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elpaw
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stereotypes - its a commie college.
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Jamie Frost
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I'm confused. If we pay the 70p, is the £1.80 inclusive of that or do we end up paying £2.50 in total?

While you're there, could you please tell me if Worcester has a 'wireless' network.
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davey_boy
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(Original post by Jamie Frost)
I'm confused. If we pay the 70p, is the £1.80 inclusive of that or do we end up paying £2.50 in total?

While you're there, could you please tell me if Worcester has a 'wireless' network.
It's like this. You pay £1.80 for every dinner you have in college. However you also pay something like a £40 'catering charge' each term (68p x 7 (days) x 8 (weeks)) on battles every term you live in college. If you live out of college, you don't pay the catering charge but you get charged £2.48 for every dinner you have in college (£1.80+68p).

There's currently no wireless network in the college that I'm aware of and no plans to set one up that I'm aware of either. All rooms have ethernet ports for your wired network though.

(Original post by elpaw)
stereotypes - its a commie college.
Never heard of that one, comrade, I think you're mistaken. I'll inform the authorities to send some people round to give you some re-education on that point.
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elpaw
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(Original post by davey_boy)
Never heard of that one, comrade, I think you're mistaken. I'll inform the authorities to send some people round to give you some re-education on that point.
really? i thought it had a reputation for being quite leftie and liberal
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davey_boy
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(Original post by elpaw)
really? i thought it had a reputation for being quite leftie and liberal
Not that I'm aware of. The impression I have of the place is its very, very politically apathetic and if anything slightly right wing. Could be wrong though.
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BazTheMoney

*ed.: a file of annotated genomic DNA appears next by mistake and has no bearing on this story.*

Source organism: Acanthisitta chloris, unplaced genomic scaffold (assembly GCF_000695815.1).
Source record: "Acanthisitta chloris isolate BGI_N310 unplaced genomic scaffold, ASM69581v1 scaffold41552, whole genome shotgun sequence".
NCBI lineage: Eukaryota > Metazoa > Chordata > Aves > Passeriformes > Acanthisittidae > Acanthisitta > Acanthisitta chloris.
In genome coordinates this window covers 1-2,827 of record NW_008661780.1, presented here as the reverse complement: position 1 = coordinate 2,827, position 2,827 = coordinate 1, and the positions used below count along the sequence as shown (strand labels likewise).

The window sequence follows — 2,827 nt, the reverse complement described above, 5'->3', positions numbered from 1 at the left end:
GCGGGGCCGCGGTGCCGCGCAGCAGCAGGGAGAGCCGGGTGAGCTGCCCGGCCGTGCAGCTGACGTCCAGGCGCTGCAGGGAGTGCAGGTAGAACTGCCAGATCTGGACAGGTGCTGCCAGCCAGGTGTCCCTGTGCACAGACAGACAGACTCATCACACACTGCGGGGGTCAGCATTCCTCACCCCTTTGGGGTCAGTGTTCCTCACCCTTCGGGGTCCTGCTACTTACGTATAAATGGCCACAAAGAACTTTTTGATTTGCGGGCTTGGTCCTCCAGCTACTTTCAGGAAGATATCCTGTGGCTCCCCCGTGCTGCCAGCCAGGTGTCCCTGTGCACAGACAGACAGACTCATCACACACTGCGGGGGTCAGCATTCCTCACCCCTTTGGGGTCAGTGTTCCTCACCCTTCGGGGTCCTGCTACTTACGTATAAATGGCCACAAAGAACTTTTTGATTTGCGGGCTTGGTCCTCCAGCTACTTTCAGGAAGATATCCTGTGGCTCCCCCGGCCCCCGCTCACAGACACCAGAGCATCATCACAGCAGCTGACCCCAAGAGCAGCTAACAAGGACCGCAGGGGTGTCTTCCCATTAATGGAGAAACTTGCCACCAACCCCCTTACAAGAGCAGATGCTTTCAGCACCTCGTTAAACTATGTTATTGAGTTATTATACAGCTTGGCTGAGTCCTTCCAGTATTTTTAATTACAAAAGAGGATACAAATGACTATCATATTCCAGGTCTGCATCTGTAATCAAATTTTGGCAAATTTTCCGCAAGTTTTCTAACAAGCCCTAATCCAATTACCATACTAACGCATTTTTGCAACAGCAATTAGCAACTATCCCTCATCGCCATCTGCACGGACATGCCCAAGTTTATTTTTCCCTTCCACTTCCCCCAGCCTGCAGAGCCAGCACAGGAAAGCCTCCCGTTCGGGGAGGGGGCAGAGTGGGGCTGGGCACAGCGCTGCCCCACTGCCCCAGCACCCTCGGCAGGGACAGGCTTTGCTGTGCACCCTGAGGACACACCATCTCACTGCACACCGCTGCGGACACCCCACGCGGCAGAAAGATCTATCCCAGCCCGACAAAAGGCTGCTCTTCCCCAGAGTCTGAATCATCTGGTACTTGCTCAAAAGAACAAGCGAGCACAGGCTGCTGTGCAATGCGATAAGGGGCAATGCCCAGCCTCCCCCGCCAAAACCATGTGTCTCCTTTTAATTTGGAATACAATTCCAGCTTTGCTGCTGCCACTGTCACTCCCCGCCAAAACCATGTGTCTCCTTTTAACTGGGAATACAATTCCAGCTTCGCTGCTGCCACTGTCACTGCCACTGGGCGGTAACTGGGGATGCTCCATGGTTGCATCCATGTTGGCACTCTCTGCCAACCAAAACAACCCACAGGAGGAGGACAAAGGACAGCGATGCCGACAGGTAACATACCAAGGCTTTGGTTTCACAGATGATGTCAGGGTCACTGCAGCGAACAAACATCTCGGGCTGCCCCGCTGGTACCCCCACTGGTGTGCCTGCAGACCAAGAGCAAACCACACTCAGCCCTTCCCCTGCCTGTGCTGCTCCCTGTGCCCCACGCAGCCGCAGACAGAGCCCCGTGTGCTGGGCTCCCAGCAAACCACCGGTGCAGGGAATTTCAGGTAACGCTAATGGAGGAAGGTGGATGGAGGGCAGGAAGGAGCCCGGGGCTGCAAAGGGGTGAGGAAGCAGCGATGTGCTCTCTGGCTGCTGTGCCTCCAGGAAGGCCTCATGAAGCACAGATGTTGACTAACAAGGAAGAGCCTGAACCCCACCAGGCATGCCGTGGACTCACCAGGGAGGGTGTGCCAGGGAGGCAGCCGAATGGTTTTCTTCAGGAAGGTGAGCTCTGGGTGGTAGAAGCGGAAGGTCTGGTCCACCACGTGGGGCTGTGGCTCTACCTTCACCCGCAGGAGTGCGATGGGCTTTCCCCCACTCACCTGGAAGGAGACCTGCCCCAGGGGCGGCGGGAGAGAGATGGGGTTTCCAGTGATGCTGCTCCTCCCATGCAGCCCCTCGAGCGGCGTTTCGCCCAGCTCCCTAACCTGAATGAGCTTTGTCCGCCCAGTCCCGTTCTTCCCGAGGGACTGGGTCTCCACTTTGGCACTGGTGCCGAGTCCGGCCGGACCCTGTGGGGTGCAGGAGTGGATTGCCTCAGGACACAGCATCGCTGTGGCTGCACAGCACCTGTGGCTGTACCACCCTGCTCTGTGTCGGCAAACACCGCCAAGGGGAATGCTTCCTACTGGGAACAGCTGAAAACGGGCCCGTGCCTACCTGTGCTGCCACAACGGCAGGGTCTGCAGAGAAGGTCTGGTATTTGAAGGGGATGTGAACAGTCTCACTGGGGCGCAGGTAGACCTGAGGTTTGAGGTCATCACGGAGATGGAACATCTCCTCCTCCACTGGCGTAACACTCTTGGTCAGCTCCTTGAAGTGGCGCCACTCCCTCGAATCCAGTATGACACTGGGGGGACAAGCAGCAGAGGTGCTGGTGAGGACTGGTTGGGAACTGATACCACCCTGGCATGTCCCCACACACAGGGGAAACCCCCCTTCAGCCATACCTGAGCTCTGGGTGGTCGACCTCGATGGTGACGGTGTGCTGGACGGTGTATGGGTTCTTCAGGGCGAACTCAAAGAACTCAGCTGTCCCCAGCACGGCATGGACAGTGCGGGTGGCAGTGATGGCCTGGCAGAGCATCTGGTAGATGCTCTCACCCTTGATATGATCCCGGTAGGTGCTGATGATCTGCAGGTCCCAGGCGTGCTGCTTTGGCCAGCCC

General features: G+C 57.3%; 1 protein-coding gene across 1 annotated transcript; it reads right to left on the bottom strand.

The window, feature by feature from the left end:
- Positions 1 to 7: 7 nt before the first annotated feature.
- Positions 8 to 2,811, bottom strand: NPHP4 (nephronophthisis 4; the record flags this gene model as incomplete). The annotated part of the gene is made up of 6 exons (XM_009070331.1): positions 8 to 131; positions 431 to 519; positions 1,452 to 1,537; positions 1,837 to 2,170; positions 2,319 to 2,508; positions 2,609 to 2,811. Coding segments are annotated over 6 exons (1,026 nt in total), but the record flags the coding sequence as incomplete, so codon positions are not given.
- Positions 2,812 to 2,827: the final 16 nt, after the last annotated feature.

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It's certainly not as extreme as Oriel or Wadham. I always thought it was fairly central, and I don't think Worcester get's heavily involved in university politics. It's a nice college on the whole, I wouldn't have any problem studying there.
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Jamie Frost
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Do Oxford colleges really have a strong overall political stance? I keep on hearing Balliol is strongly left wing and so on, but I would have thought the overall political stance of colleges is roughly the same.
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BazTheMoney
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(Original post by Jamie Frost)
Do Oxford colleges really have a strong overall political stance? I keep on hearing Balliol is strongly left wing and so on, but I would have thought the overall political stance of colleges is roughly the same.
Some have a strong stance, but most are fairly middle of the road non offensive centralists. The radicals do get attracted to certain college, though.
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teamvillage
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(Original post by BazTheMoney)
Some have a strong stance, but most are fairly middle of the road non offensive centralists. The radicals do get attracted to certain college, though.
Oriel is very right wing, and Wadham is the people's republic n'est pas?
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BazTheMoney
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(Original post by teamvillage)
Oriel is very right wing, and Wadham is the people's republic n'est pas?
Those are the normal examples. Balliol is too the left as well, as are Sommerville, though I haven't seen any evidence to back up the claims of the latter.